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Privacy Perspectives | More IT Spending Is No Substitute for a Data Management Plan, Even for Nonprofits Related reading: A view from DC: A personal data sensitivity test



As reported by AssociationsNow, a recent study of nonprofits by the Nonprofit Technology Network (NTEN) found that, on average, nonprofits have 4.4 people on staff who are responsible for technology-related issues and 1.1 data-focused staffers per organization. NTEN reports that both these numbers are up from its previous year’s survey. NTEN also reported that 52.7 percent of respondents said they were keeping up with technology trends and maintaining stable tech standards and 64 percent said they included technology as part of their operating plans. You can download the study here.

While these results are generally encouraging and help nonprofits benchmark their IT and data-security programs, information privacy controls and data governance are conspicuously absent from the survey and discussion.

Nonprofits, large and small, often possess vast amounts of data, including personally identifiable information, credit card or billing information, donor records, marketing data, biometrics, data collected via mobile apps or social media. Some nonprofits even retain information about an individual's health and other sensitive data. When you include academic institutions and research facilities in this category the risks become even more obvious. Countless universities are among the list of entities that have suffered a data breach over the last decade.

The fact is, to prevent the types of high-profile security breaches referenced in the study and that continue to make headlines weekly (see this article), it isn't simply about investing in new technology or the latest in data security software and hardware. Organizations should use technology strategically, make appropriate investments in both tools and staff and integrate technology considerations into their management practices and internal processes.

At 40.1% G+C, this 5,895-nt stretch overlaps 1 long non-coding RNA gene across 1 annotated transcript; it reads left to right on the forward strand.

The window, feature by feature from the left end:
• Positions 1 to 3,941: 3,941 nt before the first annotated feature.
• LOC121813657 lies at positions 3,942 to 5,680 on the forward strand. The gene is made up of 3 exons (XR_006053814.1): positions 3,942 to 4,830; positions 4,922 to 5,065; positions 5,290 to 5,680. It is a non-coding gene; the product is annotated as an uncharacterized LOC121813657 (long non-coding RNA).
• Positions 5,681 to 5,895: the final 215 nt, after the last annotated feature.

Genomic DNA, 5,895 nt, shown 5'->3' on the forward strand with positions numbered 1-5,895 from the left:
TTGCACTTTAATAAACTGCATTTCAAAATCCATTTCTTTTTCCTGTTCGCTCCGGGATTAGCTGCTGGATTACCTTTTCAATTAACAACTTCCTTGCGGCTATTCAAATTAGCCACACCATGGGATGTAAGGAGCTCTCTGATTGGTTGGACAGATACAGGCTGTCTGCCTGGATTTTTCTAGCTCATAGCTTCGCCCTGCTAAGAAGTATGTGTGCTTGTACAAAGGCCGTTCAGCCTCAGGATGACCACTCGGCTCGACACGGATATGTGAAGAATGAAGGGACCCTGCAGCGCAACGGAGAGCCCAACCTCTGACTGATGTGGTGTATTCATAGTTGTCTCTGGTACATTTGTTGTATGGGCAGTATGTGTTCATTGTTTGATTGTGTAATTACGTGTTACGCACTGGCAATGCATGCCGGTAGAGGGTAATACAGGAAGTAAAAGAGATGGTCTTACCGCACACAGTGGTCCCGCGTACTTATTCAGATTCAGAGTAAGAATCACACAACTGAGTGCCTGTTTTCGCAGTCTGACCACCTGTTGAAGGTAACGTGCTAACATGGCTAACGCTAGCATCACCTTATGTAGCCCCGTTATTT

But organizations must also integrate privacy considerations and responsible data governance into their management practices as well. That often isn’t the responsibility of the tech staff at a nonprofit who distribute the laptops, push out software updates or monitor the network. The marketing team that leverages the data likely is more focused on generating contributions, membership applications or other revenue.

Nonprofits, just like commercial enterprises, need to develop a comprehensive and strategic data management plan which includes a proactive analysis of privacy issues such as retention schedules, data minimization, notice, consent, access controls, access and accountability for data.

While most nonprofits may not have the ability to retain a dedicated chief privacy officer or privacy professional, it is critical today that even small entities identify someone in the organization who has the responsibility for information privacy. This is more critical for a global organization that transfers data across borders.

If you are a nonprofit, someone in your organization needs to consider the following questions:

  • How much data about your donors, members, students and/or prospective members do you really need?
  • How are you using that data, and is that use consistent with your donor’s expectations or the permissions you obtained at the point of collection?
  • Are you honoring requests from members or donors about marketing and communications across different channels—mail, email, SMS, telemarketing, etc.?

All these issues impact your organization’s reputation, relationships and risk for a data security incident.

Thus, in addition to questions related to IT, I hope the next NTEN survey includes a question about privacy and data management. Or perhaps the IAPP or another organization should survey nonprofits to determine how they are managing not just security risks but privacy. We’d participate.


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